Project description:Gastrointestinal cancer is a prevalent disease with high morbidity and mortality. Tissue factor pathway inhibitor 2 (TFPI2) gene could protect the extracellular matrix of cancer cells from degradation and tumor invasion. The goal of our study was to estimate the diagnostic value of TFPI2 hypermethylation in gastric cancer (GC) and colorectal cancer (CRC). TFPI2 methylation was measured by quantitative methylation-specific polymerase chain reaction (qMSP) method in 114 GC and 80 CRC tissues and their paired non-tumor tissues. Our results showed that TFPI2 methylation was significantly higher in tumor tissues (GC: 29.940% vs. 12.785%, P < 0.001; CRC: 26.930% vs. 5.420%, P < 0.001). The methylation level of TFPI2 in colorectal tumor tissues was significantly higher than that in colorectal normal tissues (26.930% versus 0.002%, P < 0.00001). In GC, TFPI2 hypermethylation yielded an area under the curve (AUC) of 0.762 (95% CI: 0.696-0.828) with a sensitivity of 68% and a specificity of 83%. In CRC, TFPI2 hypermethylation yielded an AUC of 0.759 (95% CI: 0.685-0.834) with a sensitivity of 61% and a specificity of 84%. Similarly, TCGA data also supported TFPI2 hypermethylation was a promising diagnostic marker for GC and CRC. Moreover, the dual-luciferase reporter assay showed TFPI2 fragment could upregulate gene expression (fold change = 5, P = 0.005). Data mining further indicated that TFPI2 expression in CRC cell lines was significantly increased after 5'-AZA-deoxycytidine treatment (fold change > 1.37). In conclusion, TFPI2 hypermethylation might be a promising diagnostic biomarker for GC and CRC.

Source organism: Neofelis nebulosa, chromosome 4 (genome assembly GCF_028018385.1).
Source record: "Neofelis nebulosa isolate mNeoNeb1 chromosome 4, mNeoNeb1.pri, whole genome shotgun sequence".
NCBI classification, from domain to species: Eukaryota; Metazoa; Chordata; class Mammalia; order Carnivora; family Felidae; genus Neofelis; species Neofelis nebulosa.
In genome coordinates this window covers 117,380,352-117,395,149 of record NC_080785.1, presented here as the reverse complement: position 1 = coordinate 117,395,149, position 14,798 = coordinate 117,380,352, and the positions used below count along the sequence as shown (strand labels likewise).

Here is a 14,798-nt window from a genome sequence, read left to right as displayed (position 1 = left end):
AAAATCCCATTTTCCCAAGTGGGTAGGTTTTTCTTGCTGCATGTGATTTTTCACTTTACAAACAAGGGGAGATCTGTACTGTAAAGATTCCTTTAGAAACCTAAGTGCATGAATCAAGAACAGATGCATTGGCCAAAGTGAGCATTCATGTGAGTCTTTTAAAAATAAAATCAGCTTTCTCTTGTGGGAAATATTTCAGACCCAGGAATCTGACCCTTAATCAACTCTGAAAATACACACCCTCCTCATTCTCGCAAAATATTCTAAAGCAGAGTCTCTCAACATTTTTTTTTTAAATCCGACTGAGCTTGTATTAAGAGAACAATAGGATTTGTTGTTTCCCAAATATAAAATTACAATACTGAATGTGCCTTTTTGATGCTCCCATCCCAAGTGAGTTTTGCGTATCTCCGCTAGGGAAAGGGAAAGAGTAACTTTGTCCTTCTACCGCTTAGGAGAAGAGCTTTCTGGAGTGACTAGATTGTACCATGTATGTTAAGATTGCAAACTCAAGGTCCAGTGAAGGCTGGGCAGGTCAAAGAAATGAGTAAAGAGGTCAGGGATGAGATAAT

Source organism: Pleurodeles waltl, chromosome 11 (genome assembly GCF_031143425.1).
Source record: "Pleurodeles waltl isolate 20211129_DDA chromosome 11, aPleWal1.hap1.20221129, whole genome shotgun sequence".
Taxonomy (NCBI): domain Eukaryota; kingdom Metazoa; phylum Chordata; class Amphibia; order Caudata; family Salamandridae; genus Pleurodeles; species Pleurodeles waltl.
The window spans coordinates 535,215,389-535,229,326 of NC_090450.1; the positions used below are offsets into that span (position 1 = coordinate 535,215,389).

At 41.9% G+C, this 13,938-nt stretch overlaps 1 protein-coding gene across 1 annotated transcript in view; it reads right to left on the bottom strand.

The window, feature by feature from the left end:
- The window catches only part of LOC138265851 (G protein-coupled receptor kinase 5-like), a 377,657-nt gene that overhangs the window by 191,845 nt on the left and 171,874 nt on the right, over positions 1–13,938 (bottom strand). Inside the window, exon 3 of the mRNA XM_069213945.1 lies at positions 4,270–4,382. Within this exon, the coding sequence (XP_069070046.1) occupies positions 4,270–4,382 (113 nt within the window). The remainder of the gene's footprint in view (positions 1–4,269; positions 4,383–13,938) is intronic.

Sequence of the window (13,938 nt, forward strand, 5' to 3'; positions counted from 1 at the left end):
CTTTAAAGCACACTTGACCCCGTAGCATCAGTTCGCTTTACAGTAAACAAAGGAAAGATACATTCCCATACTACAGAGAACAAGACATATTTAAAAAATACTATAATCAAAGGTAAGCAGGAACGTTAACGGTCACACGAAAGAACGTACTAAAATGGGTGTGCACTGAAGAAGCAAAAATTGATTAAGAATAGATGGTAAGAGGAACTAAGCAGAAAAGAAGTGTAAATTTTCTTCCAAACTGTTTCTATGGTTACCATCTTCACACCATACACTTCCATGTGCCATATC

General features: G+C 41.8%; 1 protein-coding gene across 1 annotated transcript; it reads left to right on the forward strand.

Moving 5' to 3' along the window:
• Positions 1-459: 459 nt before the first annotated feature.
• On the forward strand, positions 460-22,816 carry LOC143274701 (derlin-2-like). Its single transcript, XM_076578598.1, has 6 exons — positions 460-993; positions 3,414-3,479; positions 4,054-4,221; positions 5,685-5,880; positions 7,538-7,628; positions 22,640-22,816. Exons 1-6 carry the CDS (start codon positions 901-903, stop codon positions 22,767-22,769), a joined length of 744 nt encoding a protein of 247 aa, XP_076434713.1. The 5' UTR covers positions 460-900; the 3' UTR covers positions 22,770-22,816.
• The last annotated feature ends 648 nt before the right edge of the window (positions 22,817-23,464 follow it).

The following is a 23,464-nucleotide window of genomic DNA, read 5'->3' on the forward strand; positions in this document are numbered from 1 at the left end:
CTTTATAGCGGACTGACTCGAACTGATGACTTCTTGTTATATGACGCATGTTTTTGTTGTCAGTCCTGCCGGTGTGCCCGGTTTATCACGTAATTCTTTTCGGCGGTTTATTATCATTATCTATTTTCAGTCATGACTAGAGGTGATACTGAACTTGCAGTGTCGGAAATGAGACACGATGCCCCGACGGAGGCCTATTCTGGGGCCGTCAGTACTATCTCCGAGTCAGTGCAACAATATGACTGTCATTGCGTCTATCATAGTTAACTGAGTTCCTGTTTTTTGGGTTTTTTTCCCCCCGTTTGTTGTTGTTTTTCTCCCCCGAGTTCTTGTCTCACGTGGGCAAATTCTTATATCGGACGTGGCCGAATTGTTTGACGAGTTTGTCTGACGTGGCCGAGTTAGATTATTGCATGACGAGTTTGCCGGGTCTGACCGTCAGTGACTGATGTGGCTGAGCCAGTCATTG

Project description:Tissue factor pathway inhibitor 2 (TFPI2) is a Kunitz-type serine proteinase inhibitor, which plays an important role in the etiology of human malignancies. DNA methylation is a common epigenetic modification of the genome that is involved in regulating many cellular processes. In addition to human papilloma virus (HPV) infection, DNA methylation may play a role in the carcinogenesis of cervical cancer. Methylation of 22 CpG sites in the promoter region of the TFPI2 gene was detected by MassARRAY spectrometry and a gene mass spectrogram was drawn using MALDI-TOF MS. HPV16 was detected by PCR. We show that aberrant methylation of TFPI2 is present in a higher proportion of invasive cervical carcinoma (ICC) clinical samples as compared to normal cervical samples in Uygur and Han. Across the four pathologic lesions of the progression of cervical cancer, ICC showed the highest level of aberrant methylation, and with a stronger correlation between CpG site and lesion grade in Uygur than in Han. Moreover, a difference in TFPI2 methylation between Uygur patients positive and negative for HPV16 infection was observed at CpG_6 (P = 0.028) and CpG_15 (P = 0.007). Altogether, these results indicate that DNA methylation of TFPI2 may play an important role in the carcinogenesis of cervical cancer and that the differential methylation of TFPI2 may at least partially explain the disparity in cervical cancer incidence between Uygur and Han women.